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AROUND RESTON | HOT SPOTS | LOCAL INTEREST | TRENDING

Discover Hidden Gems Along RA’s Trails M BY JESSICA BIGGER

ost residents use Reston Association (RA) paved trails to get from point A to point B or for daily exercise. However, each trail has little hidden gems to explore along the way. So, the next time you are out for a walk, run or bike ride, keep your eyes peeled for new discoveries. Reston’s five different paved surface trails are colorcoded. The Pink Trail is a loop trail in North Point. The Green Trail takes you from Lake Anne to Reston Town Center. The Red Trail is a loop trail around Lake Thoreau. The Blue Trail goes from Tall Oaks to Lake Anne and all the way to North Point. The fifth trail — Turquoise Trail — takes you from South Lakes Village Center to Hunters Woods. Some trails run through more green space than others. I had never been on the Turquoise Trail, so I grabbed my dog Patches and set out for an adventure to see what hidden gems we could find. I picked this trail because it runs along a stream and is surrounded by forest, wetlands and meadows. So the naturalist in me figured this trail would reveal some surprises along the way. And my trip didn’t disappoint. I started my hike at the Twin Branches trail marker and headed toward Hunters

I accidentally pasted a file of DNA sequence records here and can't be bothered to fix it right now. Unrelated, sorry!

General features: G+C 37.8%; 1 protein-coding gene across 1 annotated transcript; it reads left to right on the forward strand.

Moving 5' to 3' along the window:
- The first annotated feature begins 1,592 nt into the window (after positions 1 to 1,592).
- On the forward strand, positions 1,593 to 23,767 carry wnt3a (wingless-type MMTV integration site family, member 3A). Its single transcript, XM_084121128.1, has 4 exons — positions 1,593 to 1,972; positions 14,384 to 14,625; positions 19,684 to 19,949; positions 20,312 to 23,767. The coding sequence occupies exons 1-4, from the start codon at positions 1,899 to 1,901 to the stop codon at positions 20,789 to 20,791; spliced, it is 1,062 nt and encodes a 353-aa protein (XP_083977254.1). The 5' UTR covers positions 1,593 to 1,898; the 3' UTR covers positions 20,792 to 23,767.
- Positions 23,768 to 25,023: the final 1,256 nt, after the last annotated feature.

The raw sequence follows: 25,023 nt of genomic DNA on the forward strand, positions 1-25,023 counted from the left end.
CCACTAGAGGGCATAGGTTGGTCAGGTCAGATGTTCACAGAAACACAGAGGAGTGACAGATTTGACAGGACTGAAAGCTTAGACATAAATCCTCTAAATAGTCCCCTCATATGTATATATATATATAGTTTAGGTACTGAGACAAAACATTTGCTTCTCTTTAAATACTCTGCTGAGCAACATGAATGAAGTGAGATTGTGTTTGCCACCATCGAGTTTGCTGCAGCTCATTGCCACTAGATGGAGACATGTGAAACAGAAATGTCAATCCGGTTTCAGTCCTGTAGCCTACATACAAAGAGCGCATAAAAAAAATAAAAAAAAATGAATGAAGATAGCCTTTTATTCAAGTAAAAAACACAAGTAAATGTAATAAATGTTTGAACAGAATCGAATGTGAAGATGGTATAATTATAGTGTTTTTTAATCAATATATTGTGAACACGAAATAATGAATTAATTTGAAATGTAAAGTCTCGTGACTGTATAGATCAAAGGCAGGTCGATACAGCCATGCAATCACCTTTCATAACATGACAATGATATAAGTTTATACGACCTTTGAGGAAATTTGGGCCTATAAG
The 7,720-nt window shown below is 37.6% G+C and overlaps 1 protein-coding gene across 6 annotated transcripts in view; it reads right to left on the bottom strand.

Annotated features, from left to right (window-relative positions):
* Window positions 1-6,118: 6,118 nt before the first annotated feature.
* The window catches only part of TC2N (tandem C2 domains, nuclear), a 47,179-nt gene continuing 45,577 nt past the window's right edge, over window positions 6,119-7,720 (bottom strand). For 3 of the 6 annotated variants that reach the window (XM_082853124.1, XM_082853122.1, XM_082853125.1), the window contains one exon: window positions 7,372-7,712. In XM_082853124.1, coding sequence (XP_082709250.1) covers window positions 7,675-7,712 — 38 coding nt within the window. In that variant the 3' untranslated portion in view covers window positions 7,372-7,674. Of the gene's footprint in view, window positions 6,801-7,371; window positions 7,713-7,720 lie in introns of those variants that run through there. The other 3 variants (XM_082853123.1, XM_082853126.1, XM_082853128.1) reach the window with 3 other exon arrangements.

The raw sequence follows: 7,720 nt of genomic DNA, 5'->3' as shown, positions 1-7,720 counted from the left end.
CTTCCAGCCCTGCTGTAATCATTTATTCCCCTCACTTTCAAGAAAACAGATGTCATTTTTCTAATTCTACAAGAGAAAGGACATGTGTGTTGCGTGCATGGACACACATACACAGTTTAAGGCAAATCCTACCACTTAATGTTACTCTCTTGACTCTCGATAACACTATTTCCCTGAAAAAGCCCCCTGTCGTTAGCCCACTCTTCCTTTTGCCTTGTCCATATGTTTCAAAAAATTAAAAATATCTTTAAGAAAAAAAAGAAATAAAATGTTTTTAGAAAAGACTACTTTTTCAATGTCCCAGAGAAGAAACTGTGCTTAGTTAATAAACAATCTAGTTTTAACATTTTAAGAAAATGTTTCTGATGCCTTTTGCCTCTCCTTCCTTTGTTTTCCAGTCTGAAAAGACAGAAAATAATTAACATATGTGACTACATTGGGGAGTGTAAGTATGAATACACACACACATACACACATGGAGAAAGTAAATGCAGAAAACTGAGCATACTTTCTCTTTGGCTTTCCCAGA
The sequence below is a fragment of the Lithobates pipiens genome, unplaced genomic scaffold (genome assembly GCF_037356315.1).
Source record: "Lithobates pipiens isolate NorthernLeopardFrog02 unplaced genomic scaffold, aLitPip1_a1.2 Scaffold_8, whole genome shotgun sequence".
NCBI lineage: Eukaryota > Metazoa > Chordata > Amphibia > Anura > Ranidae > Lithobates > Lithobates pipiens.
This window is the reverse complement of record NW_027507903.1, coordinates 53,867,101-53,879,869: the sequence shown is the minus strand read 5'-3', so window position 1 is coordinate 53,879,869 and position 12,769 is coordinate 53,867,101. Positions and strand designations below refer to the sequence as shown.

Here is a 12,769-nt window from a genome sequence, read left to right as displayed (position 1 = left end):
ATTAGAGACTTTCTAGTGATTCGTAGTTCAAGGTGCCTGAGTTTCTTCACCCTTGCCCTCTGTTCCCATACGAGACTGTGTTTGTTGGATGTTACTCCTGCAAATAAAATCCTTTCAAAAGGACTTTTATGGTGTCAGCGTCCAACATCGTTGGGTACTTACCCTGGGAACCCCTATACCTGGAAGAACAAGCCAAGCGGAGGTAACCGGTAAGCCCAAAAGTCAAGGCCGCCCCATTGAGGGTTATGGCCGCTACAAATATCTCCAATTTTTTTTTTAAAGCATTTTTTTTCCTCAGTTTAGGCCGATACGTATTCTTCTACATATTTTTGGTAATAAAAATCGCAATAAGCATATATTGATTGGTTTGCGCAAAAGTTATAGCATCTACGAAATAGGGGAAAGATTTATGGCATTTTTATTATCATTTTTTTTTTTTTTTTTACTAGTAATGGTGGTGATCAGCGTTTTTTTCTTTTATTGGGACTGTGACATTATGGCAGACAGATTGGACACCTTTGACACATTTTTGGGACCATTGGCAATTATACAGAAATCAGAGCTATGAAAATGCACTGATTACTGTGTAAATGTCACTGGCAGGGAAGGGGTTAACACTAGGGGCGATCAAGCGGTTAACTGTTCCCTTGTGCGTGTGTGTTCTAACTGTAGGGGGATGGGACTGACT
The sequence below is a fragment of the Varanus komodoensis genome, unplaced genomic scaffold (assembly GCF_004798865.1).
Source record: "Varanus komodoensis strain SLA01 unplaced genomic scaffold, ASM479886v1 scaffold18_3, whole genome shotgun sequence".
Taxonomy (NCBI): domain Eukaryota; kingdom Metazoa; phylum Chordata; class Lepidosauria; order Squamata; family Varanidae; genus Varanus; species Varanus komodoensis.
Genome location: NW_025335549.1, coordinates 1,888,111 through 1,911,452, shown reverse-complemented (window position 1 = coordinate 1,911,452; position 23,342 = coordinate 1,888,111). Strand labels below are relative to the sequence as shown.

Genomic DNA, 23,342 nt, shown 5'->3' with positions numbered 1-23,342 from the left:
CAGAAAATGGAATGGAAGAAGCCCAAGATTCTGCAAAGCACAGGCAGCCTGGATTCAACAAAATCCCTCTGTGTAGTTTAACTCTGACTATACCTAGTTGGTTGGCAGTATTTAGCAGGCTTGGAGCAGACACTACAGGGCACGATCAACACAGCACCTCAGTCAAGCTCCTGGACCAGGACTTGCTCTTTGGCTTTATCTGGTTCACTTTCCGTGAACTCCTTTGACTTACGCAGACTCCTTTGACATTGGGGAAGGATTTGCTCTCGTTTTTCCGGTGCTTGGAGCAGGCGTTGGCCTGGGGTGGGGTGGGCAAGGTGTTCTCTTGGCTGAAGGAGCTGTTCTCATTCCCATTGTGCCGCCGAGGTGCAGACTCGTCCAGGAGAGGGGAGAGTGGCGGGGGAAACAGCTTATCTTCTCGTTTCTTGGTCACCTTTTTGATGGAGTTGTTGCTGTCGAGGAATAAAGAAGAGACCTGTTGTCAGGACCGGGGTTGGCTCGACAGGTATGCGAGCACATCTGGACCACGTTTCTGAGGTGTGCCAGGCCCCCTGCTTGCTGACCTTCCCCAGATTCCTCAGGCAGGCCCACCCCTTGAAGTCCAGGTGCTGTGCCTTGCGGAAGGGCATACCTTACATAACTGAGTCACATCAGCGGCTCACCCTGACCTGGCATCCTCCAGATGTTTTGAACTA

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Woods. The first thing I came upon was an area of wetlands. I discovered a large patch of milkweed along the trail — perfect monarch butterfly habitat. Since this was spring, it was too early to see any monarchs, but later in the summer there’s a good chance of spotting a few. Along the way, I noticed several rock outcroppings, a shelf mushroom on the ground that looked like a large white flower and, finally, some

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wetlands with skunk cabbage (which looks like dark green lettuce). For me, it’s a familiar sign of wetland habitat. Not too long after starting my hike, I discovered a real hidden gem between markers 14 and 15. Tucked away you will find a bench in the middle of the meadow, right by the stream. If you are not looking out for it, you’ll miss it. There is a nature surface trail off to your right that takes you there. While taking a short break there, I saw a fox scamper by and several small butterflies hopping around in search of nectar. I also stumbled

upon my first eastern tiger swallowtail butterfly for the year. As I continued along, I spotted some wetlands filled with snags (dead trees) — prime woodpecker habitat. There were a variety of woodpecker holes, large and small. I stopped briefly and spotted a couple of hairy woodpeckers and an acorn woodpecker banging away high up in the trees. Between markers 17 and 18, I spotted a bluebird house and, as I looked up, sure enough there was a bluebird singing while perched on a tree

Profile for Reston Association

Reston July 2018  

Reston Association Publication

Reston July 2018  

Reston Association Publication

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